The major contribution to the oil fields in East Venezuela and Trinidad are Cretaceous source rocks, Late Albian – Santonian in age. The Querecual Formation, from the Guayuta Group, is the source rock of the oil and gas from the giant and super giant oil fields like Carito, Furrial_Musipan, Quiriquire, Great Oficina, Anaco Trend,and Santa Barbara oil fields, among others. The Orinoco Belt huge deposits of oil are aromatic-asphaltic oils biodegraded interpreted as originated in organic rich carbonate sediments, with some components of siliciclastic, deposited in an anoxic environment as the one described for the Querecual Formation at the type section and outcrops around the Pozuelos Bay, northern Anzoátegui state,southwest of the Cariaco Basin.

Studies at the type section of the Querecual Formation described black shales, limestones and marls, rich in foraminifers and other macrofossils, which were used to identify biostratigraphic zones from late Albian to Santonian, and a hiatus at the early Cenomanian. Paleowater depths were interpreted as middle to upper bathyal (based on microfossils content). Mainly microlaminated foraminiferal microfacies were linked to anoxic-dysoxic levels. Total carbon (TC), Total organic Carbon (TOC), inorganic carbon (Cinorg), and total Sulfur (tS), and the calcium carbonate concentration (CaCO3) were measured and interpreted: high values of CaCO3, of the TOC and planktonic foraminifers decreases from base to top, and were identified in strata from late Cenomanian, late Turonian, Coniacian and Santonian. High sulfur concentrations are associated to laminated microfacies of foraminifers and linked to high values of TOC, which average is 2.41 %, and range from 0.1 to 7.2 %. Siliciclastic material was observed for first time at beds of Coniacian age, from where the ratio of benthic/planktic foraminifers is increasing, probably an indication of more oxygenated levels. The kerogen is type II.

The main source rock identified in Trinidad is the Naparima Hill Formation or the combination of Naparima Hill-Gauthier Formations. These rocks are of the same age of the Querecual Formation and its geochemical characteristics are similar. Naparima Hill outcrops in a few areas but has been reached by several offshore wells (South, West and East). It consists of well bedded, occasionally bituminous mudstones and shales, with some marls and bituminous limestones, deposited under low oxygen conditions. The upper part is made of silicified siltstones / claystones with abundant cherts. Studies of the siliceous facies exhibit evidence of formation of biogenic chert, within environments with limited terrigenous input, deposition above the carbonate compensation depth, and with very abundant siliceous organisms (Opal-A). The TOC values are ranging from 3.8 to 5.0 %, and amorphous type II kerogen has been identified.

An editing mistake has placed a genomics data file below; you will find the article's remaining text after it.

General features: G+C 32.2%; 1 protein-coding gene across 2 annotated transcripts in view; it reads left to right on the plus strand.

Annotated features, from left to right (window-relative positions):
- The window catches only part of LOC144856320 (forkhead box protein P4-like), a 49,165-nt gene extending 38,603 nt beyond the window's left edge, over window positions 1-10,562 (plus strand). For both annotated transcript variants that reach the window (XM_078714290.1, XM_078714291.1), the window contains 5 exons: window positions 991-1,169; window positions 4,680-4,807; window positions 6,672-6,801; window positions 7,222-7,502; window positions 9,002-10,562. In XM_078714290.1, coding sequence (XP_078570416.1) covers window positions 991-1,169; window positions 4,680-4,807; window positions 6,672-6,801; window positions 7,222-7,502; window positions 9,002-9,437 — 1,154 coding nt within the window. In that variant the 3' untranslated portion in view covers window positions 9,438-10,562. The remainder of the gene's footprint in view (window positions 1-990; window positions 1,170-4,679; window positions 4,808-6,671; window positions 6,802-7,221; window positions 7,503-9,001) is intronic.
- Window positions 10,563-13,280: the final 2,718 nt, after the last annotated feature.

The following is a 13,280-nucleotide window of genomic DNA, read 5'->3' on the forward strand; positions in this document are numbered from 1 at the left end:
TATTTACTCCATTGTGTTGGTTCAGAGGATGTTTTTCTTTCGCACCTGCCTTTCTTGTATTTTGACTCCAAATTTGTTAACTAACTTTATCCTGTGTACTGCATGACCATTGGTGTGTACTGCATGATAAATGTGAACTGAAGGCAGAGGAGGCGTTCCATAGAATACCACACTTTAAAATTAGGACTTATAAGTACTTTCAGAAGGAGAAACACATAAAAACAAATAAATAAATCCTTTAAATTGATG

The Guyana –Suriname basin discoveries indicate that the main source rock is the Canje Formation, Late Albian / Cenomanian – Santonian in age. Several offshore well shave penetrated this Cretaceous formation, equivalent of the Querecual and Naparima Hill formations from Venezuela and Trinidad, respectively. The marine shales have TOC ranging from 4-7 % and kerogen type II. Since this area is still a high target for exploration, more studies will improve the characteristics of this source rock.

A better known Late Cretaceous source rock in Texas is the Eagle Ford Formation,composed of organic matter-rich fossiliferous marine dark shales with some interbedded limestones. After many years of conventional production from the overlying Austin Chalk or the Albian Edwards Limestone formation, this is now anon-conventional reservoir, which has been characterized with detailed seismic, petrophysics, and geochemistry to better understand the reservoir quality and the production optimization.

Considering tectono-stratigraphic uncertainties in the region, detailed sedimentology, high resolution biostratigraphy, and all the comprehensive seismic, petrophysics and chemostratigraphic studies that have been done for the Eagle Ford Formation can be successfully applied to the Late Cretaceous source rocks from offshore new exploration areas, North East South America.

Oral presentation at the 1st HGS/EAGE Conference on Latin America: South American Petroleum Play for Future Decades of the Third Millennium. Houston,November 19 – 20, 2019